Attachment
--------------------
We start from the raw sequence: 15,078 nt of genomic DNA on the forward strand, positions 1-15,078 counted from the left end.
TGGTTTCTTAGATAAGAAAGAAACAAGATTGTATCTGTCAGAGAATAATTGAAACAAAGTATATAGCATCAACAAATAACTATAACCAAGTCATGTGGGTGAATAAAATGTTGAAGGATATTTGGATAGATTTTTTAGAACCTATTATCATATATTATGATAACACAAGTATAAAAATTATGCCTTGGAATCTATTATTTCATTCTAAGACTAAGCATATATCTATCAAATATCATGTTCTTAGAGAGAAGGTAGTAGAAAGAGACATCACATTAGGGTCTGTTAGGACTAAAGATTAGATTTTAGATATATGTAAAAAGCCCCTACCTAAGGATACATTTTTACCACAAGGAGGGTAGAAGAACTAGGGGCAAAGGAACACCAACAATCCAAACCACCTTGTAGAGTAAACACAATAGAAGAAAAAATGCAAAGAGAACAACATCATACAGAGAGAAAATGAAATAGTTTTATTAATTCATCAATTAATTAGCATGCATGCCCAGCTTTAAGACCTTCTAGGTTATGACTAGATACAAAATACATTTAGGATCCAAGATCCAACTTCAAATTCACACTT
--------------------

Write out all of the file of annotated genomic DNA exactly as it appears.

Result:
We start from the raw sequence: 15,078 nt of genomic DNA on the forward strand, positions 1-15,078 counted from the left end.
TGGTTTCTTAGATAAGAAAGAAACAAGATTGTATCTGTCAGAGAATAATTGAAACAAAGTATATAGCATCAACAAATAACTATAACCAAGTCATGTGGGTGAATAAAATGTTGAAGGATATTTGGATAGATTTTTTAGAACCTATTATCATATATTATGATAACACAAGTATAAAAATTATGCCTTGGAATCTATTATTTCATTCTAAGACTAAGCATATATCTATCAAATATCATGTTCTTAGAGAGAAGGTAGTAGAAAGAGACATCACATTAGGGTCTGTTAGGACTAAAGATTAGATTTTAGATATATGTAAAAAGCCCCTACCTAAGGATACATTTTTACCACAAGGAGGGTAGAAGAACTAGGGGCAAAGGAACACCAACAATCCAAACCACCTTGTAGAGTAAACACAATAGAAGAAAAAATGCAAAGAGAACAACATCATACAGAGAGAAAATGAAATAGTTTTATTAATTCATCAATTAATTAGCATGCATGCCCAGCTTTAAGACCTTCTAGGTTATGACTAGATACAAAATACATTTAGGATCCAAGATCCAACTTCAAATTCACACTT